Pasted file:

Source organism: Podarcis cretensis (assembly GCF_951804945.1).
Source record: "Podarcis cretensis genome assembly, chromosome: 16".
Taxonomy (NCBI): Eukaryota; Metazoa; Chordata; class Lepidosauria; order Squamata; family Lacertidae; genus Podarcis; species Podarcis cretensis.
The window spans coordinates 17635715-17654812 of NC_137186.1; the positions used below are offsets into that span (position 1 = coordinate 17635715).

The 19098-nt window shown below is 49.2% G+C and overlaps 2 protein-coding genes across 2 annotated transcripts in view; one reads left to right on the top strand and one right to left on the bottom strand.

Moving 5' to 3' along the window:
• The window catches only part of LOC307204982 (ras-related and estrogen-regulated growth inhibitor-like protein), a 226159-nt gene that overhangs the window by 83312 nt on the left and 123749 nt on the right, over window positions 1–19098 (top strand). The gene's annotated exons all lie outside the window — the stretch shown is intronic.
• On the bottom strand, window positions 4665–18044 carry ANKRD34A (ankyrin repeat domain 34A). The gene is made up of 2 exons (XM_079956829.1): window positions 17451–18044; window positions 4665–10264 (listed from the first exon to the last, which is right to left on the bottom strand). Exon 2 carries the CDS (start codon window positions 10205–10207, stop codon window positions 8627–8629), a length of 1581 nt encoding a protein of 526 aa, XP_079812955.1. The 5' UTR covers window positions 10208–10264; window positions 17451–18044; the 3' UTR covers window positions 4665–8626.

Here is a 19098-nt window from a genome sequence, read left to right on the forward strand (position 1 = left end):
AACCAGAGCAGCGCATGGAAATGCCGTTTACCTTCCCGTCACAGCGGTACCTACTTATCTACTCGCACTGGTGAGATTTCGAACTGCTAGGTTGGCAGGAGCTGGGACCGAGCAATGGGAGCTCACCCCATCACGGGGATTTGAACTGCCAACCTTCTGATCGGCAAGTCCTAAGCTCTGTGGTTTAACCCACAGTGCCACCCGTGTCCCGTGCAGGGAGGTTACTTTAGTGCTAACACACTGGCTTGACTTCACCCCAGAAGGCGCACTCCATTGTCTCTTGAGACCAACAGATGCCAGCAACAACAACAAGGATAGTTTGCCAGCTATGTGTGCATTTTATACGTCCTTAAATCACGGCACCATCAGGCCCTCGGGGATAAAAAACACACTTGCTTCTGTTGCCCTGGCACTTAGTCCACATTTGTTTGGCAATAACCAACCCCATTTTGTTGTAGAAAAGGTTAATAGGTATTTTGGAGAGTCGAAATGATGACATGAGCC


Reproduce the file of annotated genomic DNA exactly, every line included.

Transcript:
Source organism: Podarcis cretensis (assembly GCF_951804945.1).
Source record: "Podarcis cretensis genome assembly, chromosome: 16".
Taxonomy (NCBI): Eukaryota; Metazoa; Chordata; class Lepidosauria; order Squamata; family Lacertidae; genus Podarcis; species Podarcis cretensis.
The window spans coordinates 17635715-17654812 of NC_137186.1; the positions used below are offsets into that span (position 1 = coordinate 17635715).

The 19098-nt window shown below is 49.2% G+C and overlaps 2 protein-coding genes across 2 annotated transcripts in view; one reads left to right on the top strand and one right to left on the bottom strand.

Moving 5' to 3' along the window:
• The window catches only part of LOC307204982 (ras-related and estrogen-regulated growth inhibitor-like protein), a 226159-nt gene that overhangs the window by 83312 nt on the left and 123749 nt on the right, over window positions 1–19098 (top strand). The gene's annotated exons all lie outside the window — the stretch shown is intronic.
• On the bottom strand, window positions 4665–18044 carry ANKRD34A (ankyrin repeat domain 34A). The gene is made up of 2 exons (XM_079956829.1): window positions 17451–18044; window positions 4665–10264 (listed from the first exon to the last, which is right to left on the bottom strand). Exon 2 carries the CDS (start codon window positions 10205–10207, stop codon window positions 8627–8629), a length of 1581 nt encoding a protein of 526 aa, XP_079812955.1. The 5' UTR covers window positions 10208–10264; window positions 17451–18044; the 3' UTR covers window positions 4665–8626.

Here is a 19098-nt window from a genome sequence, read left to right on the forward strand (position 1 = left end):
AACCAGAGCAGCGCATGGAAATGCCGTTTACCTTCCCGTCACAGCGGTACCTACTTATCTACTCGCACTGGTGAGATTTCGAACTGCTAGGTTGGCAGGAGCTGGGACCGAGCAATGGGAGCTCACCCCATCACGGGGATTTGAACTGCCAACCTTCTGATCGGCAAGTCCTAAGCTCTGTGGTTTAACCCACAGTGCCACCCGTGTCCCGTGCAGGGAGGTTACTTTAGTGCTAACACACTGGCTTGACTTCACCCCAGAAGGCGCACTCCATTGTCTCTTGAGACCAACAGATGCCAGCAACAACAACAAGGATAGTTTGCCAGCTATGTGTGCATTTTATACGTCCTTAAATCACGGCACCATCAGGCCCTCGGGGATAAAAAACACACTTGCTTCTGTTGCCCTGGCACTTAGTCCACATTTGTTTGGCAATAACCAACCCCATTTTGTTGTAGAAAAGGTTAATAGGTATTTTGGAGAGTCGAAATGATGACATGAGCC